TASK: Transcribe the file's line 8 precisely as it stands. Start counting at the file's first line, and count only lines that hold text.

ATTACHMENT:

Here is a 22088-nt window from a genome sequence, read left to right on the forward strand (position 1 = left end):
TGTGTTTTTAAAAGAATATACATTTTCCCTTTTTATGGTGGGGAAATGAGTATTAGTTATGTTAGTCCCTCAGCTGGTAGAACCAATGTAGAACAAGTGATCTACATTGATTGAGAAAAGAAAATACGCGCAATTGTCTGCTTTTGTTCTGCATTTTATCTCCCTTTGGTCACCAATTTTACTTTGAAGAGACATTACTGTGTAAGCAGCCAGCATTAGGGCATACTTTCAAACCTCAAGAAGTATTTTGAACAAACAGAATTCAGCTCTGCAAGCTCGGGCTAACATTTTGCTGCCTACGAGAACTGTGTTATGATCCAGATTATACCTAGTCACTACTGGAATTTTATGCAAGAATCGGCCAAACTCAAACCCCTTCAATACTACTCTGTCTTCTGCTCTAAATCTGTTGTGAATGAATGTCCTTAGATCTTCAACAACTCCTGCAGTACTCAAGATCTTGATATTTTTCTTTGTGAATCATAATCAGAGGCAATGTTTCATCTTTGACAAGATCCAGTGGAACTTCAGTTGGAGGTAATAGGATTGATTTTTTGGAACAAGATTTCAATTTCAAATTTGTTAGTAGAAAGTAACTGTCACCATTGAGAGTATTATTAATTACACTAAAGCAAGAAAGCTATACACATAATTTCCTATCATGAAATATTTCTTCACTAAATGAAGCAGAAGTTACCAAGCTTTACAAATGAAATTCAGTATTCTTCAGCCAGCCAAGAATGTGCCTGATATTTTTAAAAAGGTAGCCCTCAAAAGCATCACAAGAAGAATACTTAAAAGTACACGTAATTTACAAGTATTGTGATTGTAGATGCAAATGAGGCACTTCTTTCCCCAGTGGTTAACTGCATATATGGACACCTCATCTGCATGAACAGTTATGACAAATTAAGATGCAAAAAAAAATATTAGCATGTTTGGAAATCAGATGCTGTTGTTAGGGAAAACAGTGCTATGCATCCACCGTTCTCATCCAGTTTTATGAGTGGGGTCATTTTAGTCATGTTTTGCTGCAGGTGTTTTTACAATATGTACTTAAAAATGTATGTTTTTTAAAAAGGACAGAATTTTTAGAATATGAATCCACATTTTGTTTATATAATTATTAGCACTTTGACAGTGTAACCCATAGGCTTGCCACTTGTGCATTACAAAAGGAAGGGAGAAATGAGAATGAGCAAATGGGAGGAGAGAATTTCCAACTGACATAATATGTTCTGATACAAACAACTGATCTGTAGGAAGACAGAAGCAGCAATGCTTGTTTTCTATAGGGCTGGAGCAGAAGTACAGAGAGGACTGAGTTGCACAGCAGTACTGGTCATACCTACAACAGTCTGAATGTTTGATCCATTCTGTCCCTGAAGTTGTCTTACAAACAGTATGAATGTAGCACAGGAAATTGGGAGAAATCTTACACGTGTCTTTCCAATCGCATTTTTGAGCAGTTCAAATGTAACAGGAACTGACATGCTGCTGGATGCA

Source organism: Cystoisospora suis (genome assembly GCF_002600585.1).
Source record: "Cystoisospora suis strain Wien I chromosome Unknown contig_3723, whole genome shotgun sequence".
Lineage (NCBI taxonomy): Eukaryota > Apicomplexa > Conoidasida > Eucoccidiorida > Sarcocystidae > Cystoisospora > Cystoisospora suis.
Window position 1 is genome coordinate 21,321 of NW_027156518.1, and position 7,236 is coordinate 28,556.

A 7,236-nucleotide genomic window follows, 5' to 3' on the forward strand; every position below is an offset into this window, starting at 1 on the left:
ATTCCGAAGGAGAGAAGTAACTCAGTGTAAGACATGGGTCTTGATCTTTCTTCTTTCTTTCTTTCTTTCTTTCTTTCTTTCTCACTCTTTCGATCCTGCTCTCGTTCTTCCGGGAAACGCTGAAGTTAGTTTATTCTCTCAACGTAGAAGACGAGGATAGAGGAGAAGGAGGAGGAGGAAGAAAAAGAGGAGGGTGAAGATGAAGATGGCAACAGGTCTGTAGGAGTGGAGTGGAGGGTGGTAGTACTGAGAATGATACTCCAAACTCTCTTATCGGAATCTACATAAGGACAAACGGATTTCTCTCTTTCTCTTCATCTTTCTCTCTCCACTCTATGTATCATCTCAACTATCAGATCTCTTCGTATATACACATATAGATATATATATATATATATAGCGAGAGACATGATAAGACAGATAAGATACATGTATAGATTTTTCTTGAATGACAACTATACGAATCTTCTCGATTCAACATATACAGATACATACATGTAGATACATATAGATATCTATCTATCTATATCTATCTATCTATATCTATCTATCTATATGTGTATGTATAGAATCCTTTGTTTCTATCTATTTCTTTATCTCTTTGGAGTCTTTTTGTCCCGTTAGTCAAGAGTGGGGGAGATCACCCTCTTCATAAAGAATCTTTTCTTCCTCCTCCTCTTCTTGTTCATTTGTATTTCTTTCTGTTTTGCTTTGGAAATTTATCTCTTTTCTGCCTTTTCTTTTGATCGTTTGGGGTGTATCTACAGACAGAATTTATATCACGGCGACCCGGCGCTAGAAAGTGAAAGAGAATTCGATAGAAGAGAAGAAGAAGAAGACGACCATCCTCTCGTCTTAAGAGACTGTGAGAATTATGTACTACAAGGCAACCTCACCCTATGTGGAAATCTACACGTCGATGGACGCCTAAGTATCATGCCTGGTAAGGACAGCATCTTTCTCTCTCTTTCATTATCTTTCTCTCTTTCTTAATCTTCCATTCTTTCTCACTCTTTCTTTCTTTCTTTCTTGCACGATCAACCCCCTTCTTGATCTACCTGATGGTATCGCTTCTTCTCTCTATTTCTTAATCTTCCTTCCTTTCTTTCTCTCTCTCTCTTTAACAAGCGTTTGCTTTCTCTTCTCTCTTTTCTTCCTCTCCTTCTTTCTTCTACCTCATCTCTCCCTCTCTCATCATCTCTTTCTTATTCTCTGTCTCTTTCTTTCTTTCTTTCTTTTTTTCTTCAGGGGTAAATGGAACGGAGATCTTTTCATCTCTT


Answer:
ATTCCGAAGGAGAGAAGTAACTCAGTGTAAGACATGGGTCTTGATCTTTCTTCTTTCTTTCTTTCTTTCTTTCTTTCTTTCTCACTCTTTCGATCCTGCTCTCGTTCTTCCGGGAAACGCTGAAGTTAGTTTATTCTCTCAACGTAGAAGACGAGGATAGAGGAGAAGGAGGAGGAGGAAGAAAAAGAGGAGGGTGAAGATGAAGATGGCAACAGGTCTGTAGGAGTGGAGTGGAGGGTGGTAGTACTGAGAATGATACTCCAAACTCTCTTATCGGAATCTACATAAGGACAAACGGATTTCTCTCTTTCTCTTCATCTTTCTCTCTCCACTCTATGTATCATCTCAACTATCAGATCTCTTCGTATATACACATATAGATATATATATATATATATAGCGAGAGACATGATAAGACAGATAAGATACATGTATAGATTTTTCTTGAATGACAACTATACGAATCTTCTCGATTCAACATATACAGATACATACATGTAGATACATATAGATATCTATCTATCTATATCTATCTATCTATATCTATCTATCTATATGTGTATGTATAGAATCCTTTGTTTCTATCTATTTCTTTATCTCTTTGGAGTCTTTTTGTCCCGTTAGTCAAGAGTGGGGGAGATCACCCTCTTCATAAAGAATCTTTTCTTCCTCCTCCTCTTCTTGTTCATTTGTATTTCTTTCTGTTTTGCTTTGGAAATTTATCTCTTTTCTGCCTTTTCTTTTGATCGTTTGGGGTGTATCTACAGACAGAATTTATATCACGGCGACCCGGCGCTAGAAAGTGAAAGAGAATTCGATAGAAGAGAAGAAGAAGAAGACGACCATCCTCTCGTCTTAAGAGACTGTGAGAATTATGTACTACAAGGCAACCTCACCCTATGTGGAAATCTACACGTCGATGGACGCCTAAGTATCATGCCTGGTAAGGACAGCATCTTTCTCTCTCTTTCATTATCTTTCTCTCTTTCTTAATCTTCCATTCTTTCTCACTCTTTCTTTCTTTCTTTCTTGCACGATCAACCCCCTTCTTGATCTACCTGATGGTATCGCTTCTTCTCTCTATTTCTTAATCTTCCTTCCTTTCTTTCTCTCTCTCTCTTTAACAAGCGTTTGCTTTCTCTTCTCTCTTTTCTTCCTCTCCTTCTTTCTTCTACCTCATCTCTCCCTCTCTCATCATCTCTTTCTTATTCTCTGTCTCTTTCTTTCTTTCTTTCTTTTTTTCTTCAGGGGTAAATGGAACGGAGATCTTTTCATCTCTT